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N.D. wildlife faces challenge to reproduce

North Dakota’s wildlife may have survived the winter, but the real challenge to its numbers will come this spring as those animals try to reproduce.

Randy Kreil, chief of the North Dakota Game and Fish Department’s Wildlife Division, said he didn’t believe there was a lot of adult mortality in the deer and antelope populations.

“One of the biggest impacts of a bad winter is not the loss of adults during the winter but the lack of reproduction next spring,” he said. “In order to survive, they’ll actually reabsorb the fetuses for the energy and they just won’t have fawns the next spring.”

Kreil said deer numbers are down because deer population hit a record high in 2007, causing many car-deer collisions and problems for farmers and ranchers. That year the state issued 150,000 hunting licenses, and that aggressive harvest coupled with three bad winters in 2008-10 cut those numbers down dramatically. Kreil said a lack of grasslands, especially in the Stutsman County area, is exacerbating that population decline.

The Game and Fish Department performs aerial winter population surveys every year for white-tail deer when there is enough snow cover to blanket the landscape so the deer can be seen from a plane. With a lack of snow this fall, the only survey for white-tail deer was performed in the northeast corner of the state. Kreil said the numbers were not encouraging.

“We had about a 20 percent decline in the numbers in the very northeast corner of the state in our winter deer surveys,” he said. “We don’t know, but we suspect a similar trend has occurred through the rest of the state based on a couple other factors.”

Kreil said the number of successful deer hunters in North Dakota last season was about 55 percent of the 59,500 licenses issued, which is down from 63 percent of the 65,000 licenses in 2012. The department has a standing target of a 70 percent success rate. Kreil expects fewer licenses to be issued this year, and the department will release that number within the next two weeks.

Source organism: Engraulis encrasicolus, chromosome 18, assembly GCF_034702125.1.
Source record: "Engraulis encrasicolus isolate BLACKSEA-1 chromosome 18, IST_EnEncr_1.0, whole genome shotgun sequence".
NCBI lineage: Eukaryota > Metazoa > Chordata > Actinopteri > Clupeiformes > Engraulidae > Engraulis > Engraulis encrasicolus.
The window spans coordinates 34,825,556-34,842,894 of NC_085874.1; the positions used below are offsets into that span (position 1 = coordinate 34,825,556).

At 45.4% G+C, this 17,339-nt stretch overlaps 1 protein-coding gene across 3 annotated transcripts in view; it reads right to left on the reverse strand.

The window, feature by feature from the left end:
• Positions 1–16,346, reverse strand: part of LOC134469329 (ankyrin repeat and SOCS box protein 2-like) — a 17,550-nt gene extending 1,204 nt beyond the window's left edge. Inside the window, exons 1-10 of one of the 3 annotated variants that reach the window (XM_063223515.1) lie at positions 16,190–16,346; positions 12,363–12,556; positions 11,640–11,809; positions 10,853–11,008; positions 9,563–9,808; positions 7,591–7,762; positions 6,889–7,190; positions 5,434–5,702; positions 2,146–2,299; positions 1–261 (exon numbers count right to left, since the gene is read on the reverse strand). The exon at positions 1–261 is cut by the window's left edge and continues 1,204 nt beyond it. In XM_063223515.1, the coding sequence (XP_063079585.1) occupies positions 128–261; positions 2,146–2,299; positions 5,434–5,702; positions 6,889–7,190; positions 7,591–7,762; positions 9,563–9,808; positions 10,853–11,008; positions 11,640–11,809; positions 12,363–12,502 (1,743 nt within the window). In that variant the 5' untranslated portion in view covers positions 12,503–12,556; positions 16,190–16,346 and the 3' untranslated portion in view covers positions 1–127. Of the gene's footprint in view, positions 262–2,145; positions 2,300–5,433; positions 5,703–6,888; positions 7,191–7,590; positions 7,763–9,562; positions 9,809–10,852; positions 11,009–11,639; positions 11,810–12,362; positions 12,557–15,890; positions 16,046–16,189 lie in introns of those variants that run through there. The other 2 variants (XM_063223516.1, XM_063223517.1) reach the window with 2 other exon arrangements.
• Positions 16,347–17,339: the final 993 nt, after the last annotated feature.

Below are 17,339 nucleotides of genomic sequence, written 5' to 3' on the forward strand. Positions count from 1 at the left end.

Kreil said the loss of grasslands hurts deer — which are born and raised in that habitat — and upland game birds like pheasants and grouse. The biggest challenge for the birds, he said, will be finding suitable nesting areas this spring.

“Without those grasslands to nest in, even though they made it through the winter they’re not going to be successful in raising broods this year and the population will decline,” he said. “People need to be very concerned about the loss of habitat that’s ongoing in this state, and if people want to maintain the hunting opportunities that we’re used to, it’s going to take a concerted effort on the part of everybody from political leaders in Congress all the way down to the state, to the local wildlife clubs, local hunters and local agricultural producers to try to maintain habitat.”

Fish are flourishing

Officials in the Game and Fish Department’s Fisheries Division said the lack of snowfall on state lakes this winter dramatically helped reduce the amount of winterkill, and fish populations in the state are currently at an all-time high.

The department has asked anglers to report any lakes with winterkill to their local game and fish offices.

“The ice is going off in most of the state right now, and I’m not sure if we had any new lakes that were pointed out to us, so I think we’re in pretty good shape,” said Greg Power, Fisheries Division chief.

Jerry Weigel, Fisheries Production and Development Section leader, said winterkill occurs when oxygen levels in a lake drop so low the fish suffocate. High water levels before freeze-up will hold more oxygen going into the winter, but plants in the lakes need sunlight to continue to produce oxygen. If the lake is covered with a thick snowpack and sunlight cannot reach the plants, then they will die. If there are a lot of plants, the decomposition progress will consume more oxygen.

“We manage some lakes that we know are real, real, shallow,” Weigel said. “Some urban ponds — an example in Jamestown would be that little kids’ pond by Jamestown Reservoir — I can guarantee that dies every year.

“Something shallow like that is not going to make the winter, and we know that and we expect that. It’s when all of sudden like Spiritwood Lake has almost no winterkill. If a lake like that were to winterkill, it would be a big deal.”

Power said an average of six to 10 lakes —sometimes more than a dozen — out of the approximately 420 lakes the department manages have winterkill each year.

Game fish like northern pike, walleye and perch are more susceptible to low oxygen levels than bullheads and carp. Trout especially need a high level of dissolved oxygen in their water, but the state doesn’t manage many trout-filled lakes.

“Sometimes we have a winterkill and we have rough fish in that lake,” Power said. “We’d just as soon have a complete kill versus a partial kill, because if we have a partial kill that means the bullheads survived and everything else didn’t.”

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